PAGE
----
I'm generally a supporter of AA (and have benefitted from it a number of times). However there is one question that I heard someone ask and I have not yet been able to find an answer that I feel is adequate. The question was asked by someone who fully supported AA on the undergraduate level but opposed it at the graduate level. The question was why do minorities need AA for graduate school if they got a boost for undergrad which presumably gave them a leg up and an opportunity on par with other non-minority students. If anyone has an answer for this, please share, as I haven't really come up with an answer myself.
The appropriateness of Perpetua would probably depend on the tone of the writing. When I used it, I (half playfully) thought the extra space made the words sort of resonate.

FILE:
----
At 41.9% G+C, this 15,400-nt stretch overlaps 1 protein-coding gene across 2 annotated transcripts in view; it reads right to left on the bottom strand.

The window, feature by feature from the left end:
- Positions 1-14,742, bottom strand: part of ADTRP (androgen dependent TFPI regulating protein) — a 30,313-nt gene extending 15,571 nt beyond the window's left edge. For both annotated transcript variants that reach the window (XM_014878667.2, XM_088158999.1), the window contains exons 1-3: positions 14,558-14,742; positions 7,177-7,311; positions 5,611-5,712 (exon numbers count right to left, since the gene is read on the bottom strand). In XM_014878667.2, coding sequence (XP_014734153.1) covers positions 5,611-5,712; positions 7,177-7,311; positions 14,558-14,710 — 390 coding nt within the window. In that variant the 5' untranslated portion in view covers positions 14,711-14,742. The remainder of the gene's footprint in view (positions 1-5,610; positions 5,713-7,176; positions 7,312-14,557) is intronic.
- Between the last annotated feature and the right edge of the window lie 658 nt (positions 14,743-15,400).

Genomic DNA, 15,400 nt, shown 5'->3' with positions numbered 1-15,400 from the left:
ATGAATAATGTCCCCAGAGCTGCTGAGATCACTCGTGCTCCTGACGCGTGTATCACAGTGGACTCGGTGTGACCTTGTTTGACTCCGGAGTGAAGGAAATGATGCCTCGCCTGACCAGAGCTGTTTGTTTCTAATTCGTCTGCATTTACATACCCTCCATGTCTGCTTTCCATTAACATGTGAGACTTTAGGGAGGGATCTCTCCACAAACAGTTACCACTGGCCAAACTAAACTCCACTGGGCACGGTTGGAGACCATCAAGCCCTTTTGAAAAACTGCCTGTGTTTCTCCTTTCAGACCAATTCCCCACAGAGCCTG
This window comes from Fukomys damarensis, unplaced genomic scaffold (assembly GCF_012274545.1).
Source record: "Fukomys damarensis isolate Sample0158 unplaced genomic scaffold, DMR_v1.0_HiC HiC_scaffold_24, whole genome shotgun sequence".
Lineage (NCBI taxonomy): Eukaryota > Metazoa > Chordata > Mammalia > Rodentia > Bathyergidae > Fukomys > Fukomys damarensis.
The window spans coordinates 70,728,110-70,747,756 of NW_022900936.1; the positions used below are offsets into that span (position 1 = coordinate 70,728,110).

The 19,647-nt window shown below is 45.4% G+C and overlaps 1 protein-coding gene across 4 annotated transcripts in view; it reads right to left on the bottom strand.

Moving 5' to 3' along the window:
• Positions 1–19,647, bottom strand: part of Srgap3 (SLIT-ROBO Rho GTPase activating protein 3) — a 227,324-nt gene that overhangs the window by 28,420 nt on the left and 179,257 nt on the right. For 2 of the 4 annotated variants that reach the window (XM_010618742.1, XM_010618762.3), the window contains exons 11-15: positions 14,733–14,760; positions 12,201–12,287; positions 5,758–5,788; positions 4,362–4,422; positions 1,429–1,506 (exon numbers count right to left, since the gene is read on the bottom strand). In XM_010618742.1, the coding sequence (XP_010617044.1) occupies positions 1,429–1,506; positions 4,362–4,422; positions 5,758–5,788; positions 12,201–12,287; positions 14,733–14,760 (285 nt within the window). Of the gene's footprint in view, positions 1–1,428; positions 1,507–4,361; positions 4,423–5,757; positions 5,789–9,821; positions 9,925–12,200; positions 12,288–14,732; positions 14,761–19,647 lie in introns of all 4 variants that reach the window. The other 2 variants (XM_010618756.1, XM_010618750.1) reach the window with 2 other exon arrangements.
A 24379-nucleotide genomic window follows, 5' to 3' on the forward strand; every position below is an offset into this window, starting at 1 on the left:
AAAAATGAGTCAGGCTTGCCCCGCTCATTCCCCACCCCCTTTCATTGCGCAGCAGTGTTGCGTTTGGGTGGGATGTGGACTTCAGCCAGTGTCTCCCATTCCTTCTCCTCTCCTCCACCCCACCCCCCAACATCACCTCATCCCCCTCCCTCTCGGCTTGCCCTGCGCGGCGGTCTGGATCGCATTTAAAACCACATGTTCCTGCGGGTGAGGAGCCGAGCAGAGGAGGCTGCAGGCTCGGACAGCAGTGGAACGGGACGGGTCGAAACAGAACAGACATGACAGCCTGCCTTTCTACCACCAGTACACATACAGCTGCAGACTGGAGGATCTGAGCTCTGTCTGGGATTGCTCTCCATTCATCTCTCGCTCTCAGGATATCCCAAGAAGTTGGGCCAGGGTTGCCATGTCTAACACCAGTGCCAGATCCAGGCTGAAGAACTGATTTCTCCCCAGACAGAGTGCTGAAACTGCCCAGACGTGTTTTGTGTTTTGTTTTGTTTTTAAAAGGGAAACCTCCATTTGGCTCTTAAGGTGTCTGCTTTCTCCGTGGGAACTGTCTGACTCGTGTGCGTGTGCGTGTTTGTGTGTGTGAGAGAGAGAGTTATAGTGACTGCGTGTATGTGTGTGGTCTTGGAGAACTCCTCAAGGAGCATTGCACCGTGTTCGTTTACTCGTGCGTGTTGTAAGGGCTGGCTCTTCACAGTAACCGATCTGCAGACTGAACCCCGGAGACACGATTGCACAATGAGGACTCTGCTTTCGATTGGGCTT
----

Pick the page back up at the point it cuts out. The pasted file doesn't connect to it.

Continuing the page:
AA is bull. If everyone is to be treated equally, doesn't AA oppose this idea? Furthermore, each law school applicant has gotten to undergrad one way or another. Once we get there, we should work our asses off to get a high undergrad GPA and LSAT score. At this point, your undergrad performance is what matters--not your race. I think people often use their race to excuse a poor GPA/LSAT score.
Exactly, no matter how much I preach, it'll never sink in. You'll always think that because of the history involved, you'll think you are continually discriminated against. Because racism existed in the 1960s, you should be given privileges post 2000.
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